One of the JENESYS 2016 group that just returned from Japan.
Twenty seven (27) students from The University of the South Pacific (USP) and two staff members recently returned from the Japan-East Asia Network of Exchange for Students and Youths (JENESYS) programme two week-study tour in Japan which was from 17 to 27 January 2017.
The JENESYS Programme is a project advanced by the Japanese Government with an overarching goal of providing a foundation for strong solidarity within Asia through large-scale youth exchange from all around the Pacific.
The theme for the January tour was Environment and Energy.
Group supervisor Nicholas Manuel said theirs was the first group that involved participants from nine different island countries including Cook Islands (2), Fiji (9), Kiribati (1), Nauru (1), PNG (2), Samoa (7), Solomon Islands (2), Tonga (2) and Tuvalu (3).
“My role as a supervisor was to ensure the smooth running of the programme and also to assist the Group Coordinator and Translator with the management of the students whilst in Japan,” he relayed.
Some of the places visited were Meikai University, Shiroyone Senmaida (A thousand rice paddies in Shiroyone), Succeed Corporation, Wajima regeneration project, Ono charcoal making company, Hokuriku electric power company, Tokyo Environmental Public Service Corporation and the famous Sensoji (Asakusa Kannon Temple).
“Students were divided into small groups and the buddy system was used to ensure that everyone was on the same page. We all went around as a group for site visits and everyone enjoyed learning about Japan and experiencing different things,” Mr Manuel explained.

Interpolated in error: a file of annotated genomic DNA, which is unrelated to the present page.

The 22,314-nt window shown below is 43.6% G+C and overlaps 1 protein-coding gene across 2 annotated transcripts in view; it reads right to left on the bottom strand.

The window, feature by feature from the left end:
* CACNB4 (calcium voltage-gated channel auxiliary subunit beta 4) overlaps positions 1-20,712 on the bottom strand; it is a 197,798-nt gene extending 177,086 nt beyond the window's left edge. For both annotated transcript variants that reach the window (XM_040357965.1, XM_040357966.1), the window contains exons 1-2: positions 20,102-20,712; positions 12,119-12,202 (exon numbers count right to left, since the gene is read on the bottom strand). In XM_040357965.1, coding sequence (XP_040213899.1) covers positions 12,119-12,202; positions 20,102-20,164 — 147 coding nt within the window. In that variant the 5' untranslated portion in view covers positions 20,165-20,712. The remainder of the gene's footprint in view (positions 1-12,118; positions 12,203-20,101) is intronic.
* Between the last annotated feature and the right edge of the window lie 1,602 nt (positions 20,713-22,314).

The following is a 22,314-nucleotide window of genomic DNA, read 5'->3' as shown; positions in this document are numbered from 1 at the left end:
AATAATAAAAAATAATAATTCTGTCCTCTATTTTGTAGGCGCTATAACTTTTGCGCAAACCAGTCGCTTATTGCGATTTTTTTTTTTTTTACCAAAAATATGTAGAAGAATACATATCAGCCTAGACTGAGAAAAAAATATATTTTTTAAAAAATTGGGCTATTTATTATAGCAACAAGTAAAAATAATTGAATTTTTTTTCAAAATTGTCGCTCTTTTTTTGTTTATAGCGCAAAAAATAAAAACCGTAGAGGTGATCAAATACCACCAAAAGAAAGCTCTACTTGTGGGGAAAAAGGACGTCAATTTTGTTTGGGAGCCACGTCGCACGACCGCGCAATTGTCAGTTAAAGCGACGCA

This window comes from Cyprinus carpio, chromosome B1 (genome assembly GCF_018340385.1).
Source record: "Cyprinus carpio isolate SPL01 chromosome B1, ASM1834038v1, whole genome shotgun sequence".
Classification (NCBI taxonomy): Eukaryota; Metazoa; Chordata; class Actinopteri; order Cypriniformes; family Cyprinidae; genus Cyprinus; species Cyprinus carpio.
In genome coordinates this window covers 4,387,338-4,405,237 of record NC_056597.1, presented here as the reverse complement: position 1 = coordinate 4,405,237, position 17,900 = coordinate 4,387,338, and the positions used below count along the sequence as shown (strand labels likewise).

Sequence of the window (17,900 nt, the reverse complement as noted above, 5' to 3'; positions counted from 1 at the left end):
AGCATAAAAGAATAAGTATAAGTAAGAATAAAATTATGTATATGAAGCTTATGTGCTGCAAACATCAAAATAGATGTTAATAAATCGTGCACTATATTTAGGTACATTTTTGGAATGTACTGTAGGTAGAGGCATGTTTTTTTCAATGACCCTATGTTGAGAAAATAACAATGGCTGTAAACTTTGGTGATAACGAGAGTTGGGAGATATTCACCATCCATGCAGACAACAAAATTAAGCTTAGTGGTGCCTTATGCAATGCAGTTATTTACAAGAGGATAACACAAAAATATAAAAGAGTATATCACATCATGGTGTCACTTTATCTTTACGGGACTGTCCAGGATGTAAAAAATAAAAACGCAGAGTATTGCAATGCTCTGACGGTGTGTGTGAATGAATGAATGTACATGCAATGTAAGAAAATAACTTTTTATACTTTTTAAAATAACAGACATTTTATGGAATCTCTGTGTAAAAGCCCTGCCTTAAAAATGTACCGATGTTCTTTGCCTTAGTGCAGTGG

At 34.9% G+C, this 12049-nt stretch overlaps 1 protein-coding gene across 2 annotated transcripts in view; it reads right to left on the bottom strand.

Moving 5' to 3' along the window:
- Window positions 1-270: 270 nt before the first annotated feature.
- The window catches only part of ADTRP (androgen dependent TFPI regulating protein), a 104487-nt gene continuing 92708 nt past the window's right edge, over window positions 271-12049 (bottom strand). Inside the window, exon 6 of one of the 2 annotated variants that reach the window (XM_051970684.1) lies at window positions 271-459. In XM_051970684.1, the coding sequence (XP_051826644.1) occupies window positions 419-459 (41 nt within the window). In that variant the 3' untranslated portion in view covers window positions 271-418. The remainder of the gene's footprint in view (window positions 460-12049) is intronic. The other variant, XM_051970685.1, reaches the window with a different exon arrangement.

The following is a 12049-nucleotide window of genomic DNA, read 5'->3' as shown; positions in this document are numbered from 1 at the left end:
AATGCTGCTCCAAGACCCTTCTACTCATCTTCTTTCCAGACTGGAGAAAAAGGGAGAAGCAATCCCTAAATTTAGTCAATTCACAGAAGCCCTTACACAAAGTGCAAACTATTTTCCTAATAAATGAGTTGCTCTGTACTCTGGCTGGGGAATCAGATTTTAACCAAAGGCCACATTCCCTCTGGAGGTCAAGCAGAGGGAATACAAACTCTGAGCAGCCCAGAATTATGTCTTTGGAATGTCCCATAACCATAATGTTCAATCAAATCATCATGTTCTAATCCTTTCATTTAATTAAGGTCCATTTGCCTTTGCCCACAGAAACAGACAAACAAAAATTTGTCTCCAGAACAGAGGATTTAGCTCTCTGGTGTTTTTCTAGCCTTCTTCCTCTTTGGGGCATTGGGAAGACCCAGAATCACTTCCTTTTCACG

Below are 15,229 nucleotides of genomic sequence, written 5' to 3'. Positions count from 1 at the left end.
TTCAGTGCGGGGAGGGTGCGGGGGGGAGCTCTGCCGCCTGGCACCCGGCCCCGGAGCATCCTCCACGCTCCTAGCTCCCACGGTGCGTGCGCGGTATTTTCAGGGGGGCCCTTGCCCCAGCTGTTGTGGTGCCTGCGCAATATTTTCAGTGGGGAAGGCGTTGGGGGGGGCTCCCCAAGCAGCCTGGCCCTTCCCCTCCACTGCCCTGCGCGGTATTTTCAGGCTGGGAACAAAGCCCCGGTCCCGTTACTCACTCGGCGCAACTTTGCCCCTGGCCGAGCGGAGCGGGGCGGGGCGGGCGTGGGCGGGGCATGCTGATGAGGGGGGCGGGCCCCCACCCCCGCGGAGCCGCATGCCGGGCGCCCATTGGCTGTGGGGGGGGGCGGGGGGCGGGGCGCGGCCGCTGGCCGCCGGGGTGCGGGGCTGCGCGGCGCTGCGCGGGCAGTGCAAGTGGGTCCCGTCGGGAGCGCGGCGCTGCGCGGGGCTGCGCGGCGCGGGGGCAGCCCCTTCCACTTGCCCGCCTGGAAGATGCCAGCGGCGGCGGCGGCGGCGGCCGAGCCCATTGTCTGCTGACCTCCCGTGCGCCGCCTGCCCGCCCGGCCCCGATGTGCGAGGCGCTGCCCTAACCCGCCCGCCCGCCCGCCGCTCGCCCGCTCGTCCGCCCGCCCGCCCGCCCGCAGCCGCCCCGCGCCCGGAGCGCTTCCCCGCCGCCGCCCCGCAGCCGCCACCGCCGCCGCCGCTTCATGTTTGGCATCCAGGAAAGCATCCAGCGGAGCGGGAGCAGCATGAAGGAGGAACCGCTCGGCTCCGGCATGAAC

He said their group promoted cultural diversity by performing five (5) different cultural items; a Cook Island song, Tuvaluan fatele, Tongan ula, Fijian meke and finished off with the Samoan taualuga. This he said, was performed to the students at Meikai University and also during the reporting session.
Mr Manuel said Japan is well known for its infrastructural efficiency and captivating culture and traditions but one of the most interesting things they learnt is their organised approach to garbage disposal.
“Although not as eco-friendly as certain countries in Europe, Japan stands as an innovator when it comes to waste management and organisation,” he said.
Another interesting feature was the Japanese Calligraphy (‘shodo’), a form of artistic writing of the Japanese language, he noted.
“It was interesting and exciting and we are grateful to be taught the basics of Japanese calligraphy during our visit to Meikai University in the Chiba Prefecture,” he said.
One of the main challenges they faced as a group was time management as Japan takes this very seriously.
Cook Islands student Abigail Chynoweth said she learnt that technology in Japan is very advanced which has allowed “the country to use its natural resources such which has assisted in the growth of its economy”.
She added that culture in Japan is still strong and respected by all.
“Based on my observation Japan has strong ability to disallow cultural influences from other countries to dominate their own culture. Even the use of their own mother tongue is very strong and not overruled by the English language. The people of Japan are very polite, humble and respectful,” she said.
Latu Bloomfield from Tonga said the people of Japan have kept their culture and traditions intact.
“I have also learnt that Japanese people are one of the most polite and hospitable people ever and the fact that they are always punctual is amazing,” she said.
Mr Manuel added that overall this trip had given them a magnificent, life-changing experience “and I am deeply indebted and thankful to the Japanese Government for this great opportunity,” he said.
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